Graphics in GMS are cute and humorous with plenty of detailed opponents. The little Beloms in particular look good, shivering in anticipation of being kicked in the face.

Sound effects during the game consist entirely of kicks and thuds and cheers from the crowd. There are some very good tunes on the selection screens but nothing appears during the game itself.


Grand Monster Slam suffers in one important area: lasting interest. Game play is very repetitive, just kicking heads and playing one of the two intermediate stages. If there had been just a bit more thought put into gameplay, then this would have been an excellent game, but lack of variation just leaves you bored after a few games. In fact you will get more long term satisfaction from painting the free goblin, supplied with the game.

Grand Monster Slam logo

Rainbow Arts

This is a fine game of a particularly ludicrous conception. The Grand Monster Slam is a game like no other. You have a number of small, furry round tribble-like creatures and the idea is to kick them down to the other end of the pitch, where your opponent stands. He, or she, of course is trying to do the same thing, whilst also indulging in a spot of bodyline by kicking them at you to knock you over. This slows you down.

It might look simple, but it is not easy. As soon as you have knocked a couple down, your opponent is punting them back. If you are hapless enough to land a ball or two in the crowd, a penalty is awarded against you. The penalty feature is what saves the game from being the most basic and repetitive of outings. A duck appears from a suspended rope and confers with you (if the penalty is in your favour) as to which direction the shot should go. You then pick the bird up and loft him to the other end of the ground by putting a boot up his DA, where if he is successful, he does a little dance.

Little touches like this save Monster Slam from the banal. A fun game, with fine music and graphics, but not one whose appeal you should expect to last.

Grand Monster Slam logo

Rainbow Arts, C64 £9.99 cassette, £12.99 disk; Amiga £19.99

Beloms aren't exactly vicious creatures. These small furry balls are either masochistic or stupid - they let everyone else kick them around, literally. The beloms are used in the weird sport of Grand Monster Slam where two competitors stand at either end of a pitch, trying to kick all twelve beloms over the other side, the main tactic being to knock your opponent over.

The height of kicks is determined by how long the fire-button is pressed, while they can also be aimed left/right. If a player kicks a belom into the crowd, a penalty (taken by kicking a duck!) is awarded to his opponent. If the penalty is successful, three of the taker's beloms are sent over to the other side.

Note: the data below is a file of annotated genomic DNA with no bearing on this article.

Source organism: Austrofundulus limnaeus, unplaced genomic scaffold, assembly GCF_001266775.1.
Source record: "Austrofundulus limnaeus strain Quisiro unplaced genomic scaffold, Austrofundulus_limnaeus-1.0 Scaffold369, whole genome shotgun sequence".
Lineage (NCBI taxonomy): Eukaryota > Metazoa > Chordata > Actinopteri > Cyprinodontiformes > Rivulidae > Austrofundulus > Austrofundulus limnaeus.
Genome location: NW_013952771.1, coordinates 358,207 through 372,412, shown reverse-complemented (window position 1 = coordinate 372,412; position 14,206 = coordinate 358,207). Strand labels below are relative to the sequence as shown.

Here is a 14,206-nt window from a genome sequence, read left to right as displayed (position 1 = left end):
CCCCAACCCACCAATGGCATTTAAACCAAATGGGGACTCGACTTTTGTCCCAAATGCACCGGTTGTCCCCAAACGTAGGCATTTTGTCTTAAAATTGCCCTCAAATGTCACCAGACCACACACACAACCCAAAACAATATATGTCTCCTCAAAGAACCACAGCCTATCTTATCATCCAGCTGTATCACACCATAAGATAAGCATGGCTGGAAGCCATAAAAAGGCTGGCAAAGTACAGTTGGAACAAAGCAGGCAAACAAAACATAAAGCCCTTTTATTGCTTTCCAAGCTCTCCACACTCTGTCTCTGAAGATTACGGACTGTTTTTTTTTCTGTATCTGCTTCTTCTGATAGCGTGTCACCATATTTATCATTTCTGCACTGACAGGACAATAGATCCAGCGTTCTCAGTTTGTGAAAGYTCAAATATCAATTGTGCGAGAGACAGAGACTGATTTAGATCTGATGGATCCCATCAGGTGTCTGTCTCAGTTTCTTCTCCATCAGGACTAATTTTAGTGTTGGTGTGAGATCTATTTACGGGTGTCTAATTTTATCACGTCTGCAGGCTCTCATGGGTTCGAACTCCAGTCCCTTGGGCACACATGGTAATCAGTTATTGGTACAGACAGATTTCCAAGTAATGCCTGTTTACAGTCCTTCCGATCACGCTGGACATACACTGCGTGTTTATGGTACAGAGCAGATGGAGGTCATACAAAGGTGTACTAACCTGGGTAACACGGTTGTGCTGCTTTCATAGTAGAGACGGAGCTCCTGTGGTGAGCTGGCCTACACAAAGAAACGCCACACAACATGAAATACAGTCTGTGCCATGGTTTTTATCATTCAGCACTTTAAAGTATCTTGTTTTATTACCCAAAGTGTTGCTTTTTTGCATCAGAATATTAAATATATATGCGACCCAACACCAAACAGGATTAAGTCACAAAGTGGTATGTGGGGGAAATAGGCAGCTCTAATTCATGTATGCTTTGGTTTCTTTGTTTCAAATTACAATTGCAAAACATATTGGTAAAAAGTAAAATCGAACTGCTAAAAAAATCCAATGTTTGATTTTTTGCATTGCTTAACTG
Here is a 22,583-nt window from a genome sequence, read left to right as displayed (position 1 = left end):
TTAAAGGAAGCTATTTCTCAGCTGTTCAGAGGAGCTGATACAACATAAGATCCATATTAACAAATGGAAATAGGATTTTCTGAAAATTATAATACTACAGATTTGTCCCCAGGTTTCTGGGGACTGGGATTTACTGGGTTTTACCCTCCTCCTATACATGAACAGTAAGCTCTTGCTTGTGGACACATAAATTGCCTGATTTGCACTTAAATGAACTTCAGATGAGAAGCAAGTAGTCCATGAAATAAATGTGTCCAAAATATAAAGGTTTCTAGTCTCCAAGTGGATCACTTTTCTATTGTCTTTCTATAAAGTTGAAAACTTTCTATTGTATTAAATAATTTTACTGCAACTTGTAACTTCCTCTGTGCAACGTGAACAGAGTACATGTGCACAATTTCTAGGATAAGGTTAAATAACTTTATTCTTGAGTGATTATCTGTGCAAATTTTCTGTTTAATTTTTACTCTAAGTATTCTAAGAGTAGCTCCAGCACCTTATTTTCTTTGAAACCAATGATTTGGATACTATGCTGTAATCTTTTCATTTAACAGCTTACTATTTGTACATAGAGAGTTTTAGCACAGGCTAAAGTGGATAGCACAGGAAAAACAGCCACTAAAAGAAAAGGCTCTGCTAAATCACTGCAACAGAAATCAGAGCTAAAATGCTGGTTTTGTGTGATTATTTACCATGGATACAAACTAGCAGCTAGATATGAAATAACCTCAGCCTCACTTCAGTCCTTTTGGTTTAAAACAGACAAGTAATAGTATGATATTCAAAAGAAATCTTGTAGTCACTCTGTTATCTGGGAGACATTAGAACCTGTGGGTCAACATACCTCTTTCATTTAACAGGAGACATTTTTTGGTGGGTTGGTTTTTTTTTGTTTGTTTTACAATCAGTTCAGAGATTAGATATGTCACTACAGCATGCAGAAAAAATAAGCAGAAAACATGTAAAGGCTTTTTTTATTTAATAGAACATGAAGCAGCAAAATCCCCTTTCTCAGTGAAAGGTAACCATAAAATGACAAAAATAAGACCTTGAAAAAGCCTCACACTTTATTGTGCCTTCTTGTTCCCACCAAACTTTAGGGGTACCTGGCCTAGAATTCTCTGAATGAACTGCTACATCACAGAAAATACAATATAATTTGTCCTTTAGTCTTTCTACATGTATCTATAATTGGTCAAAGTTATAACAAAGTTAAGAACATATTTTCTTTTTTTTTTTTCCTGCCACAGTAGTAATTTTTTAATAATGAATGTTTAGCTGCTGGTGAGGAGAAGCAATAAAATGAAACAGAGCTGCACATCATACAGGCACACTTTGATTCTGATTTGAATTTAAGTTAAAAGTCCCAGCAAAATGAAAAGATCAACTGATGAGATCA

Playing against various computer opponents, you must win three matches to advance to the next of three leagues. Between matches, a 'Revenge Of The Beloms' sub-game is played. The overhead view shows the player surrounded by nine angry beloms. They attack one at a time, and a given number must be knocked away with a staff to retain the score from the previous match.

If three matches are won, the player proceeds to another sub game, Faulton Feeding. Six reptilian faultons sit on progressively higher poles, waiting, in turn, to be fed. The player has a single attempt for each one, kicking a belom into its open mouth. A certain number of faultons (2 on the first level, 4 on the second) must be fed to qualify for the next league.

Phil King The sick humour featured in Grand Monster Slam makes it initially very appealing! But those poor beloms have a hard time of it - I wonder if the RSPCA know about this sport. Presentation throughout the game is very good - the weird computer opponents are especially well animated with some humorous touches. The concept of two competitors, kicking things at each other is reminiscent of the old 'Crossfire' board game, but with the added attraction of being able to knock your opponent over. This simple idea makes the game instantly playable and surprisingly addictive, but the lack of a two player mode lessens the long-term appeal. And with just the two simple sub-games, there's a general lack of variety in gameplay.
Paul Rand Kicking furry things at each other seems a weird thing to do, but it's great fun for a while at least. All the opponents have different abilities, so you need to change your tactics slightly for each one. Having said that, once a basic strategy is mastered it's too easy to progress through the leagues, The main obstacles being the tricky sub-games. To get to final league, four of the six faultons must be fed, and if you fail you must play in the second league again - especially irritating for C64 tape users, as each opponent must be multiloaded in. Still, if you fancy a lighthearted 'sports' game, this is the funniest one yet.